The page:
Our Best Friends’ Arthritis

Feeling a bit stiff and sore on these cold mornings? Got a bit of a limp and finding those steps just a bit harder than you used to? That’s exactly how many of our pets are feeling on these cold winter mornings due to the subtle but very common effects of arthritis.

Unfortunately for our best friends, they can’t tell us about that troublesome knee or hip. It’s up to us to interpret their slight changes in their mobility and take some steps to alleviate their discomfort and keep them as active and healthy as possible. Many people expect their dogs or cats to make whimpering or howling noises if they were in pain but that is hardly ever the case.

Just like in humans, arthritis can be well managed in pets with a combination of medication, weight control and balanced exercise, which can greatly improve your pet’s quality of life. There is a wide range of treatments available to prevent, and reduce the debilitating effects of arthritis. Once an accurate diagnosis is made we can then individually tailor an arthritis management plan for your pet.

Here’s a simple list of things to look out for that may indicate your pet could be in pain and suffering from arthritis:

  • Difficulty getting up, stiffness or limping, particularly after sleep or resting.

  • Hesitation/ difficulty jumping up or climbing stairs.

  • Taking a long time to lay or sit down and get comfortable.

  • Reduced exercise or a tendency to lag behind on walks, despite being very keen initially to go out on their walks.

  • Favouring/ lifting a leg while walking, yet happily running on it when distracted.

  • Difficulty crouching to go to the toilet, shaking and shivering in their hind legs.

  • Slight behavioural changes, snapping when picked up or being grumpy in general.

General lifestyle changes

Keeping your pets warm during the cooler months with extra bedding, dog rugs and enclosed kennels can make a big difference in lessening the discomfort associated with arthritis. Continuing with daily activity is also important, albeit a little less appealing, on those cold winter mornings.

Weight loss

Even small changes in a pet’s weight can have significant effects on their activity and general comfort. Many of us over feed our pets without even realising we are doing so and over time they become overweight and much more prone to arthritis as well as other diseases such as diabetes, heart and respiratory problems, just as humans do.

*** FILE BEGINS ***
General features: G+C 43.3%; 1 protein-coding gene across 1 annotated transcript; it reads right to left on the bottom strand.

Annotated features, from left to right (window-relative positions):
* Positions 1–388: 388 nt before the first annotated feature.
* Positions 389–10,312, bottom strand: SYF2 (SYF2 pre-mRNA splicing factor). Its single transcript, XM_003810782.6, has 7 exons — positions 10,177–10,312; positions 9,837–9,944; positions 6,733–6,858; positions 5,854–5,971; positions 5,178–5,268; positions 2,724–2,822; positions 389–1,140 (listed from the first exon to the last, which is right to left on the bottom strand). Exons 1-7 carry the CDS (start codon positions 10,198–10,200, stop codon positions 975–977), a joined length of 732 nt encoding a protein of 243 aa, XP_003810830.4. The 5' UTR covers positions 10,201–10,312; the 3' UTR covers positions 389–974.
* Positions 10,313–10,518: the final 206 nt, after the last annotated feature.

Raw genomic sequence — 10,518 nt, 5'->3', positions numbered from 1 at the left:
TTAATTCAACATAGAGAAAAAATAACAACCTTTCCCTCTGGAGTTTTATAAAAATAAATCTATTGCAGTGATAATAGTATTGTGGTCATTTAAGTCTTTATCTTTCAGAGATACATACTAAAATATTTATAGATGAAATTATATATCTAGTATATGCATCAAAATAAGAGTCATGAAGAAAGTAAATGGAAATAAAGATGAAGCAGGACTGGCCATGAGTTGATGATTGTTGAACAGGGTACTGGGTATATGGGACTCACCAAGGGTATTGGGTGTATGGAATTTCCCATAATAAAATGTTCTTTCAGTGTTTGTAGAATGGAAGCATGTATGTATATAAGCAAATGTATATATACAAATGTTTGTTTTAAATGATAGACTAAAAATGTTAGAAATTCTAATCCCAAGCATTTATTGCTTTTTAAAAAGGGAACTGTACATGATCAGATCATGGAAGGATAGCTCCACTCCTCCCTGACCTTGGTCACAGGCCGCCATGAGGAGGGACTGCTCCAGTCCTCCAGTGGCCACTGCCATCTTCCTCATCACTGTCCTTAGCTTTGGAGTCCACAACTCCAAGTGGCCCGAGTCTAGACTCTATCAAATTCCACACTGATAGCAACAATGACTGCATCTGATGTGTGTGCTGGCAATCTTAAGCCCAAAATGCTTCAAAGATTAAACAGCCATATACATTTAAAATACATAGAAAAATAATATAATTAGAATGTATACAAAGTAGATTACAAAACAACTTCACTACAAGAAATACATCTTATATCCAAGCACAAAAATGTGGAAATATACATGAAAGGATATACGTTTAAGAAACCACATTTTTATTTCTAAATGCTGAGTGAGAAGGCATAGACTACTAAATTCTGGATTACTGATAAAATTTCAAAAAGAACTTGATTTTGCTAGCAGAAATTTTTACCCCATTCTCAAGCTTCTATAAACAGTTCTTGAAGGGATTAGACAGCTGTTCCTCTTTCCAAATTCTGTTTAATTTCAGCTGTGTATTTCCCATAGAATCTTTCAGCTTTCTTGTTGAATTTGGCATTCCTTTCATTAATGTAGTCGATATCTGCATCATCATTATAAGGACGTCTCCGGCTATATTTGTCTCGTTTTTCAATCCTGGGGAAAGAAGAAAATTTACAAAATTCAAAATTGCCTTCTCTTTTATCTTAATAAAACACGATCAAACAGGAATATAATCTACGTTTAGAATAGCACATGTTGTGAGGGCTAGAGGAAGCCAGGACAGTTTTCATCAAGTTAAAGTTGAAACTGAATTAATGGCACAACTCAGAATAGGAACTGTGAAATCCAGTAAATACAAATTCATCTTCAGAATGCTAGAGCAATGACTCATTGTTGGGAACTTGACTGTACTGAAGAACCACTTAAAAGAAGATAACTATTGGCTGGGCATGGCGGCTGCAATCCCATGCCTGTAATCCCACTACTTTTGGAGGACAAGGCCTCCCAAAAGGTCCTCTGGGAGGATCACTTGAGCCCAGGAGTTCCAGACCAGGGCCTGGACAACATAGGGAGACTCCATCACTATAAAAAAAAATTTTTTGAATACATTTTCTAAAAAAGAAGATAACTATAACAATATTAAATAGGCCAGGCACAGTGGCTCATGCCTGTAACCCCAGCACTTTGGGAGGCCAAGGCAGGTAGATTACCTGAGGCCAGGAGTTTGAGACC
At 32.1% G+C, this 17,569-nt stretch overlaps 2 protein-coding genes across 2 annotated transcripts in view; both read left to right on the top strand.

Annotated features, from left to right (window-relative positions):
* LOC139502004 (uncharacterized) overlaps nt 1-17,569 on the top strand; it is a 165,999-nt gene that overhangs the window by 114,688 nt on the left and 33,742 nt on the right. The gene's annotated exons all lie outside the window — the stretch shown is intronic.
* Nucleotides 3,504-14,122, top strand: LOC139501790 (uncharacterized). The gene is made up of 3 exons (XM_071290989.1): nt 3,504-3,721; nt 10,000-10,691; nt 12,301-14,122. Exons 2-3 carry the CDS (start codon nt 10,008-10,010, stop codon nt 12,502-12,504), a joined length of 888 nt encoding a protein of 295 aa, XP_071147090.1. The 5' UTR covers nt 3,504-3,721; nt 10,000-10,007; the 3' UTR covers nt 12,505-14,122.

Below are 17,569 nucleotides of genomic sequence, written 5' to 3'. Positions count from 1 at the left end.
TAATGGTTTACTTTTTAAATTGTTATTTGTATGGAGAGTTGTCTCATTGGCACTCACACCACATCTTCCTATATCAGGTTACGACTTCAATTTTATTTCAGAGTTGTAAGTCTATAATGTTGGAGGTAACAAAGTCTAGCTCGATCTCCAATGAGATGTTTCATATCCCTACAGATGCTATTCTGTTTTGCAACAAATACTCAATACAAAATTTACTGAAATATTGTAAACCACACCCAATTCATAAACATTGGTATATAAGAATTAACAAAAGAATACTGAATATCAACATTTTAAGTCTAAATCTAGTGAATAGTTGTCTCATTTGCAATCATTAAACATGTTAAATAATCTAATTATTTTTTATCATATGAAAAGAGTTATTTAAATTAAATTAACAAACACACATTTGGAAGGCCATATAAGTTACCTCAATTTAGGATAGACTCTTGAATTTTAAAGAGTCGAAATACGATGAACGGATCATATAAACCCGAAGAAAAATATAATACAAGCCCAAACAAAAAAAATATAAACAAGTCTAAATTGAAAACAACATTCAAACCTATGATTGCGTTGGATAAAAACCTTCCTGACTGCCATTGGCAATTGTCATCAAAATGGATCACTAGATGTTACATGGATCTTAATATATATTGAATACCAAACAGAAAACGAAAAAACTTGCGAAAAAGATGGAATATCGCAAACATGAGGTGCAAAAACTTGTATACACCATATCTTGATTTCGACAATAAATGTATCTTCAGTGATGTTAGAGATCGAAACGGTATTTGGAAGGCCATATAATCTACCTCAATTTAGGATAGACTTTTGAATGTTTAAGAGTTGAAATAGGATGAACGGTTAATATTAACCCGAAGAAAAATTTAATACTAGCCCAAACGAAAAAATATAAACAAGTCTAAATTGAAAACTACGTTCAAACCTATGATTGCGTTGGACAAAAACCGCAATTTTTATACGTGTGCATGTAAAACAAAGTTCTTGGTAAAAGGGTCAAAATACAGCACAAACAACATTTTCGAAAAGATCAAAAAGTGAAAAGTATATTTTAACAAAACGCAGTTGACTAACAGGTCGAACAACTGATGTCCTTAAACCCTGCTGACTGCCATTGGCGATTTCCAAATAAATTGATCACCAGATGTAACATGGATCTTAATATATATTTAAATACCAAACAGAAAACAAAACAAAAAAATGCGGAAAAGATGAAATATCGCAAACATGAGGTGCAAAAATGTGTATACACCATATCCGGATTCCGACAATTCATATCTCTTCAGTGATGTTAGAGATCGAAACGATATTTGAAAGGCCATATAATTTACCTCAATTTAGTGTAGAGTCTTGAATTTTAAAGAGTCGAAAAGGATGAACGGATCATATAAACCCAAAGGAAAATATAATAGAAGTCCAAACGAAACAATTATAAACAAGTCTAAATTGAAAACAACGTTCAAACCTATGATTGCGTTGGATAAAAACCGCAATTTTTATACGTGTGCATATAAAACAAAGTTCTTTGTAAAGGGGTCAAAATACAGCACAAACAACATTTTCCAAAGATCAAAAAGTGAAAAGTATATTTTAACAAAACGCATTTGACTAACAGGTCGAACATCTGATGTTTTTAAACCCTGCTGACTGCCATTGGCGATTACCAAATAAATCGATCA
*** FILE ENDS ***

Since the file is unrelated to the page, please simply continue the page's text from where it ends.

Dietary changes

Plenty of evidence shows that the addition of Omega 3’s and 6’s, as are found in a variety of fish oils are very beneficial for optimising joint health. We have a variety of products available that you can add to your pet’s food that provide them with these. Just ask our friendly nursing staff. Sasha’s blend® and Pernease® are powder supplements containing glucosamine, Omega 3 fatty acids and Green Lipped Muscle extracts that can be added to your pets food daily. For some animals, this can make a noticeable difference to their comfort. At Wauchope Vets we also stock a full range of scientifically proven, prescription, vet only pet foods of which there are several that are specifically formulated for pets with arthritis.

Medical therapy

For those pets that are more severely affected by arthritis, we may prescribe medical therapy. Cartrophen® is a course of injections given weekly for 4-6 weeks and is very beneficial to the joints cartilage. The injections slow down and prevent the breakdown of the joint cartilage and promote healthier less painful joints. Non- steroidal anti-inflammatories are a group of drugs that offer potent pain relief to pets suffering pain and discomfort. They are prescription only medications and can only be prescribed by your veterinarian. The frequency with which these are given varies greatly depending on the severity of the arthritis, age and general health and so continued therapy requires regular health monitoring checkups for advice on dosage frequency. Examples of such medications include Previcox®, Rimadyl®, Carprofen® and Metacam® to name a few.

In Summary

We hate seeing older dogs put down simply because they have become too debilitated and weak. If these pets could talk I imagine they would be crying out for some basic pain relief and that is the least we can, and should do for our best friends. It’s very satisfying for us to see a pet regain their joy for life and bounce around like a puppy once we start them on some appropriate treatment for their arthritis.